Thanks for dealing with 2 Peter 2:9, now what about 1 Peter 2:8?

    NAB 1 Peter 2:8 and, "A STONE OF STUMBLING AND A ROCK OF OFFENSE"; for they stumble because they are disobedient to the word, and to this
    doom they were also appointed.

    RSV 1 Peter 2:8 and "A stone that will make men stumble, a rock that will make them fall"; for they stumble because they disobey the word, as they
    were destined to do.

  • At 12:27 PM, December 28, 2006, Blogger Daniel said…

    Jim V.- sorry about that, I must have been half asleep this a.m., but for whatever reason I thought you were talking about 2 Peter, and verse nine was about the only verse I could see that might be bent in that direction.

    In the context of 1 Peter 2, Peter was making reference to Isaiah's Messianic prophesy (c.f. Isa 8:13-14). Peter's reasoning is that Christ is the chief Cornerstone, and as such we should expect not only the Chief Priests to reject him, but also all who follow their lead - this was prophesied, or said another way, these who are presently (2000 years ago) rejecting the Messiah have been ordained to this very thing 800 years ago (well, 2800 years ago now) when Isaiah gave us this prophesy.

    Peter is not making a theological case for God predestinating men to hell, he is making a case that one needn't disqualify Jesus as the Messiah on the basis that his Messianic claim was rejected by the chief priests; rather they should understand that since it has been foretold that the builders would reject the Chief Cornerstone, their rejection did not deny, but in fact affirmed Christ's Messianic claim.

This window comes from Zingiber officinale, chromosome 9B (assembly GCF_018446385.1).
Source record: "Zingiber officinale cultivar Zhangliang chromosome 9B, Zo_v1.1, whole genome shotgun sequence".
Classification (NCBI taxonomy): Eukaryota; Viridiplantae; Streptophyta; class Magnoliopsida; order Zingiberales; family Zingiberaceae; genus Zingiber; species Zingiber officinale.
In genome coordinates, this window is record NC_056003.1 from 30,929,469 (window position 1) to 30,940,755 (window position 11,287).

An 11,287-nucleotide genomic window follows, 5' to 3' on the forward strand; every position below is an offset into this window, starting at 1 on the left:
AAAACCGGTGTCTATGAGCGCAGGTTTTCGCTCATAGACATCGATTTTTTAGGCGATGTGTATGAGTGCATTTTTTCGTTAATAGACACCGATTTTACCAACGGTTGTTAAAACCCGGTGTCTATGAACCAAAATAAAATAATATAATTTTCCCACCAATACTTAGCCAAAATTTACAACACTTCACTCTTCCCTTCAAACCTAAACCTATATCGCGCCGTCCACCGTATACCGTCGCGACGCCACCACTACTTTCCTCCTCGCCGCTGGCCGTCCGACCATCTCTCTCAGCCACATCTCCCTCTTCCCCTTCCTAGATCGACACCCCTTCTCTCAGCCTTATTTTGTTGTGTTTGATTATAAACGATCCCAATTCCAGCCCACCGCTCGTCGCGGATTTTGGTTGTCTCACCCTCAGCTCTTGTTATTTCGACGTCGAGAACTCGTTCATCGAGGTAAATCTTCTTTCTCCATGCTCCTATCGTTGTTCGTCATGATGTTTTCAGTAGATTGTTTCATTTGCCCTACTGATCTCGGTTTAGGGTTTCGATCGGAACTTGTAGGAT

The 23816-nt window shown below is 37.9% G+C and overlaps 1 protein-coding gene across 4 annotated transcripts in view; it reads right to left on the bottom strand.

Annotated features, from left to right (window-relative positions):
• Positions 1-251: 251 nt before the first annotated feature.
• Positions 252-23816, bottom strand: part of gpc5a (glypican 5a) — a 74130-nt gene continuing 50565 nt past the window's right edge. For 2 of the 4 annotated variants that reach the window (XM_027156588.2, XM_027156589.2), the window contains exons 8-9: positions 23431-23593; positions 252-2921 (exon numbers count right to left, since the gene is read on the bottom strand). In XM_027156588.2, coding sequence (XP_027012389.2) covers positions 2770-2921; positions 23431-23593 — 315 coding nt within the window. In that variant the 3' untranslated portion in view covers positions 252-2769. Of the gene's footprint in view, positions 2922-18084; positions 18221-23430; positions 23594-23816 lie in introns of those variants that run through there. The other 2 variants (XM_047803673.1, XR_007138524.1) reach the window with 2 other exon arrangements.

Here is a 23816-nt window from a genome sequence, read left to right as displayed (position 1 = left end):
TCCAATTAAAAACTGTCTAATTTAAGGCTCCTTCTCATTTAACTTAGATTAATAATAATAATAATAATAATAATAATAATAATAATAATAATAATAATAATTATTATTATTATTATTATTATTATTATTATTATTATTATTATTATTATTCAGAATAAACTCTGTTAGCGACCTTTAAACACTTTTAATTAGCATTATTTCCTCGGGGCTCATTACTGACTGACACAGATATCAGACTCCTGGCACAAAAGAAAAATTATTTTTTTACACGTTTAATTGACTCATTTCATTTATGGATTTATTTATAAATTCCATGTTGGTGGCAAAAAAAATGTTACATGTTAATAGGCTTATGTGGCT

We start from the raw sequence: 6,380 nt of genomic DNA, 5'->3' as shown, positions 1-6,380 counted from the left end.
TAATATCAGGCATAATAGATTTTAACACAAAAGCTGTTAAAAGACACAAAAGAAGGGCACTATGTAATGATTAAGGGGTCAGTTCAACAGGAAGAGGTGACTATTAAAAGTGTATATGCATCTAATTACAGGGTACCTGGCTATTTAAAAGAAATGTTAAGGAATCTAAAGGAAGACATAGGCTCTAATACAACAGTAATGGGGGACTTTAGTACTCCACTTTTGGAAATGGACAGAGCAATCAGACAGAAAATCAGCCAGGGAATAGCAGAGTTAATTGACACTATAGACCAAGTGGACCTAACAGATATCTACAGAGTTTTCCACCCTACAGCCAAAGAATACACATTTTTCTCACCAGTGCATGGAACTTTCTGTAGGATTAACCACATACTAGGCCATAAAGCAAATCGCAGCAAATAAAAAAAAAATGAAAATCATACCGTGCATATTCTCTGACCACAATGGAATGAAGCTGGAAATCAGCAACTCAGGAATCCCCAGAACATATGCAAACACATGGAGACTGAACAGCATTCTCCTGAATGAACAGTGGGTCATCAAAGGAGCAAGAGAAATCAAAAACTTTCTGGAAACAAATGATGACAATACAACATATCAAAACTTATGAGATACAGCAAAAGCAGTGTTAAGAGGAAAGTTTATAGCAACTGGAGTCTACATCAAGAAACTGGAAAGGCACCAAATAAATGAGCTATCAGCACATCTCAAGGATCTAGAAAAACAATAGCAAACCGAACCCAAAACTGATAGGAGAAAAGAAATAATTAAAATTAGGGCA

Isaiah's prophesy did not specifically ordain individuals to this role, but rather identified that men were going to respond this way when the Messiah came. There is an imprecision inherent in the context (and even in the grammar) that gives me genuine pause - I find I cannot in good conscience interpret this text to imply that Peter is passively endorsing double predestination - he is not arguing that God causes men to do this, he is arguing that God said this very thing would happen - and though the distinction may seem trivial, it is significant to me. I think Peter is simply saying that these rejections were prophesied, and the men who were currently rejecting Christ were doing so in perfect accord with Isaiah's prophesies - and because these were foretold we (i.e. the early church) shouldn't be surprised to see the chief priests rejecting Christ.

    Because the text directly links the chief priest etc. to Isaiah's prophesy - I think it is not extreme or even unusual to understand the terminology used by Peter here as contextually motivated, that is, when the text says the chief priests were set aside for this very thing we understand that God allowed their sin to harden them (just as he allowed Pharaoh's). This is not to suggest that God initiated their rejection, but rather that God did not restrain it. My point is not about the mechanics behind how God ordains such things, but rather that I don't see from this text at least enough evidence to demands that God's foreknowledge of man's rejection is in fact manipulative.

    If that makes any sense.